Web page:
Navy Hero Hated Seeing Elephants Die. So He Did Something About It.
They've dedicated their lives to bravely serving our country. And now, veterans have an opportunity to apply their skills and dedication to a whole new task: saving elephants and rhinos from extinction.
Elephants DC had the pleasure of recently speaking to Navy veteran Lucas Bean, who's planning to spend the entire weekend of October 3 and 4 marching for elephants. On Oct. 3, Lucas has organized a 20-mile ruck march along the C&O; Canal outside of Washington, DC. On Oct. 4, he'll be joining thousands of others worldwide to march for elephants, by participating in the third annual International March for Elephants in DC.
Lucas has a lot of powerful ideas for how veterans can make a difference for elephants and rhinos. Now living in Baltimore, MD, Lucas served in the Navy for nine years, before being medically retired as a petty officer first class in 2012. Specializing in cryptology and cyber defense, Lucas supported Navy SEAL teams, among other vital tasks.
"I don't like seeing extinction"
Of course we had to ask. What motivates someone with an impressive background like that to get involved with helping elephants?
"I've always been a huge animal lover," says Lucas. He and his wife care for a dog and five rescue cats, including one with special needs. Once Lucas began learning more about the elephant crisis about a year ago, he was very troubled by the cruelty of poaching and the absurdity of the ivory trade.
"There's something really disturbing to me about seeing somebody who kills and just takes a piece of an animal and leaves the rest of it," says Lucas. "And people's desire for ivory and rhino horn is based on so much misinformation. You're killing an animal for no reason."
As a veteran with a long history of protecting our national security, Lucas is also deeply concerned by the distinct ties between poaching and terrorism. "People are using money from ivory to purchase weapons for terrorist attacks," says Lucas. He points out that the illegal money of the ivory and rhino horn trade is also tied to other illegal markets, including narcotics and weapons trafficking.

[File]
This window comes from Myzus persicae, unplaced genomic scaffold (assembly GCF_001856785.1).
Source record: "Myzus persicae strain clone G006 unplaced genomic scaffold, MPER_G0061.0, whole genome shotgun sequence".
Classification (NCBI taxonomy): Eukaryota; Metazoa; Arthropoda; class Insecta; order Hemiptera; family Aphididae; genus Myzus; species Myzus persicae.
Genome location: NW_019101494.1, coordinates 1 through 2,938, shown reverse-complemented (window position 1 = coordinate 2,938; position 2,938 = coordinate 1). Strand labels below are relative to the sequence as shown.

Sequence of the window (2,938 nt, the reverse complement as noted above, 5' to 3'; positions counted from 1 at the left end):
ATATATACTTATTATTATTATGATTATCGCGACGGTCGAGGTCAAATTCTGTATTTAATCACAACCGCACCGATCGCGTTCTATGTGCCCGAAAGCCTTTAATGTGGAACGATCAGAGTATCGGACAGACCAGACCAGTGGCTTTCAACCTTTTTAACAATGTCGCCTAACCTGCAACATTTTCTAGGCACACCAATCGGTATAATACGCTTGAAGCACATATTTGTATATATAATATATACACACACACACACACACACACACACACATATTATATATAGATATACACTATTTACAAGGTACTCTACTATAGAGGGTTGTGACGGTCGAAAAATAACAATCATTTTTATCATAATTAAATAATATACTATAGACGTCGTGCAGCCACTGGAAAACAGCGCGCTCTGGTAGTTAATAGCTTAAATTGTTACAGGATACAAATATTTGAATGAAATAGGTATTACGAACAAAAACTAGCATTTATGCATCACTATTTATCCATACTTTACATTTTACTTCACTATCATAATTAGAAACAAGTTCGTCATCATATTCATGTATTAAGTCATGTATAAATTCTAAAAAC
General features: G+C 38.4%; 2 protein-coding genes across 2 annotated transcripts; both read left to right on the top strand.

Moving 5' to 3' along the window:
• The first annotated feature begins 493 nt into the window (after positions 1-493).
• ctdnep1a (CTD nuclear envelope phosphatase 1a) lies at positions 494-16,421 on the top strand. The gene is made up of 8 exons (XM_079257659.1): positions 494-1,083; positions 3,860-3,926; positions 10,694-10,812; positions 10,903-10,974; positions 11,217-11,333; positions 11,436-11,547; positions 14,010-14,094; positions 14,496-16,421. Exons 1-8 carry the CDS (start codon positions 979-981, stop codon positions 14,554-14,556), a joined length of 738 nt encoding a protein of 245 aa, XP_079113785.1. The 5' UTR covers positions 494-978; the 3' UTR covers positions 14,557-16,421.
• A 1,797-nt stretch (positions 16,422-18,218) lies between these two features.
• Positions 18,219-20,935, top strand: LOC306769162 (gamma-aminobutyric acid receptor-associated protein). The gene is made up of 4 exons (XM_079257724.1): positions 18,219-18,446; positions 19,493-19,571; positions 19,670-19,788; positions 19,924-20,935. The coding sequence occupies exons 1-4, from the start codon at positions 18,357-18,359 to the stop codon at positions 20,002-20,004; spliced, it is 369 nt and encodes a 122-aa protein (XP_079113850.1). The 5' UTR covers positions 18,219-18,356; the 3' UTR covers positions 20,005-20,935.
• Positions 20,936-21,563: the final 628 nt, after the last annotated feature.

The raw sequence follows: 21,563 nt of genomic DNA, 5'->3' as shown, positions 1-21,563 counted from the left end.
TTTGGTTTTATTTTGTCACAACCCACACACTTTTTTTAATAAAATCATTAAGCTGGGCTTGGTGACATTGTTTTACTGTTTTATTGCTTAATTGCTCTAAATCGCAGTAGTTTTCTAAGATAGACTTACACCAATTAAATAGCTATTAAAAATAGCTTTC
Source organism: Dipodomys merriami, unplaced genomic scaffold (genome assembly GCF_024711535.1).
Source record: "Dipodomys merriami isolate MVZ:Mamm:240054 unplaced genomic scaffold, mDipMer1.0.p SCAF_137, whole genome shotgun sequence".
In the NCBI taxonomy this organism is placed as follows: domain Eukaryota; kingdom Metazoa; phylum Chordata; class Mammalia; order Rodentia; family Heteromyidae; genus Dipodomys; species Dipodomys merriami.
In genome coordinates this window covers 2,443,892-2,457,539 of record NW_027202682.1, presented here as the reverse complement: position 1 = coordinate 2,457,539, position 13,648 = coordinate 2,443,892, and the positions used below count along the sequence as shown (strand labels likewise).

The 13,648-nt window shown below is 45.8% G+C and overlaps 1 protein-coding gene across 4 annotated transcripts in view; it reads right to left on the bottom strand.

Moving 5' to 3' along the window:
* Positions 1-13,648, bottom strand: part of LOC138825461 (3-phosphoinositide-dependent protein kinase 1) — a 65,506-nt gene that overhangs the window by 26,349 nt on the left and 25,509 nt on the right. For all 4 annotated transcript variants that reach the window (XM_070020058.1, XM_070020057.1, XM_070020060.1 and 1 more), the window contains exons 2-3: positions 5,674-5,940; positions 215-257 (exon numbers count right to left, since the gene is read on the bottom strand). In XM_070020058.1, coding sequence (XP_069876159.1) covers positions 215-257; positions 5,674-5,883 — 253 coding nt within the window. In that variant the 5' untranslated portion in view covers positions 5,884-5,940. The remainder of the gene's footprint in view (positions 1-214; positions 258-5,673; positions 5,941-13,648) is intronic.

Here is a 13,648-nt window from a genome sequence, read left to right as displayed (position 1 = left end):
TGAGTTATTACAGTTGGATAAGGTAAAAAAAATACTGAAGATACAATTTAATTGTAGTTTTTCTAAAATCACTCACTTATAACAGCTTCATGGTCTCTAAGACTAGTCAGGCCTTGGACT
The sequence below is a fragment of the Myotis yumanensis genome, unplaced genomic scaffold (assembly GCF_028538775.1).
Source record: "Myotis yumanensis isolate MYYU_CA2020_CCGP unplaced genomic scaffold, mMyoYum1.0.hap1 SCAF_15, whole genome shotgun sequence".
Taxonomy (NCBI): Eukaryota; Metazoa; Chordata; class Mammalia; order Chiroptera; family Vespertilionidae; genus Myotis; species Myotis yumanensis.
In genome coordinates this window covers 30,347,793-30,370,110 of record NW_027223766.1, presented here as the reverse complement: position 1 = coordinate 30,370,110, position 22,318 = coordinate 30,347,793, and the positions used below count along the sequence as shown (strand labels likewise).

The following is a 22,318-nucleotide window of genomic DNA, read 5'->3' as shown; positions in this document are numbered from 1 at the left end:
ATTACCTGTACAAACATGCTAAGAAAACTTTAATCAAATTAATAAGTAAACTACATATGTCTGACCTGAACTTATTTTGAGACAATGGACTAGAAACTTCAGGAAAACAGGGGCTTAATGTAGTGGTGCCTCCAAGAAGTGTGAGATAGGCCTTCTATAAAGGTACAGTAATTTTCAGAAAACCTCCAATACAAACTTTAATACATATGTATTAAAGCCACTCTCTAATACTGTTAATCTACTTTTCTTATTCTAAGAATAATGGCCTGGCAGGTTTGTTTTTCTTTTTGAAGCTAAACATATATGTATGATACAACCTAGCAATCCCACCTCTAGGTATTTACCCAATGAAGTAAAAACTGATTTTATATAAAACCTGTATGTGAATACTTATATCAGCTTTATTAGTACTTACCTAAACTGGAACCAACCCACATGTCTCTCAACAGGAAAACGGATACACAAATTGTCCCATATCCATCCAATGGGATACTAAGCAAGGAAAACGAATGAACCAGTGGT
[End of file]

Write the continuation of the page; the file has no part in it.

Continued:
And with elephants facing extinction in the wild in as little as a decade, Lucas warns against the loss of biodiversity we'd suffer if we lost all our elephants, along with a more personal effect. "I don't like seeing extinction. If I have kids, I want them to be able to see elephants in the wild," he says.
Maybe most of all, Lucas has been moved by the work of anti-poaching rangers, who risk their lives in the field every day to save animals' lives. He describes seeing a photo of a ranger comforting an orphaned baby elephant, whose mother was slaughtered by poachers, and knowing then that he had to help. It's this connection with rangers that has motivated him to organize his ruck march on Oct. 3.
Marching like rangers, for rangers.
For Lucas's 20-mile ruck march, he and his companions will be loading up backpacks with 30-plus pounds of gear (or in Lucas's case, canned goods, which he'll later donate to a food bank) and marching military-style to raise awareness and funds for rangers on the ground.
"Ruck marches are how we move stuff in the military," says Lucas. "We're glorified pack mules," he adds with a laugh. "But it occurred to me that a lot of rangers in Africa carry their gear that way, too. They patrol, the same as we did in the military. So why not show support by showing some solidarity with what they're doing."
In partnership with a nonprofit called Different Rhythm, Lucas is marching to support the Gallmann Conservancy in Kenya. He plans to use funds raised to buy the supplies that rangers desperately need and have trouble acquiring, including communications equipment such as radios, as well as water bladders, uniforms, ruck sacks, and so on.
For anyone interested, Lucas says the ruck march is open to anyone who wants to participate. Find out how to contact and join him and learn more here.
Changing our view of what veterans can bring to the table.
Beyond the ruck march, Lucas's wider goal includes expanding our perceptions of how veterans can make a difference in this cause.
"Right now there's a big misconception that people have about veterans, that the only thing we're trained to do is shoot, run and try not to get shot," says Lucas. "But the reality is that all of us in the military received a great deal of training in tons of different things."
Lucas believes that all of the skills veterans learn - which vary widely from diesel mechanics, aircraft repair, water purification, radio communications, and many many more - can be of great value to helping save elephants and rhinos in Africa.
"I think there's a lot of people who just view veterans doing anti-poaching work as guys who are trigger-pullers, who want to act like cowboys," says Lucas. But they have so much else to offer. "How about water purification?" he asks. "Do you need me to put up fence posts?"
The options are unlimited for veterans' involvement, with the right attitude. And more importantly, Lucas believes the interest is there, and that there are many veterans who would help more, if they could.
For anyone, veteran or not, who wants to help save elephants and rhinos, Lucas advises, "Start where you can." You don't have to go Africa to make a difference. He recommends contacting his affiliated organization, Different Rhythm, as a potential starting point for more involvement.
You can march for elephants, too
If you care about saving elephants, fighting terrorism and preventing extinction too, follow Lucas's example and take a stand. On the weekend of Oct. 3 and 4, 2015, tens of thousands of marchers will be taking the streets worldwide through the Global March for Elephants and Rhinos.
Thank you, Lucas, for your service and your leadership in connecting veterans with the fight against extinction!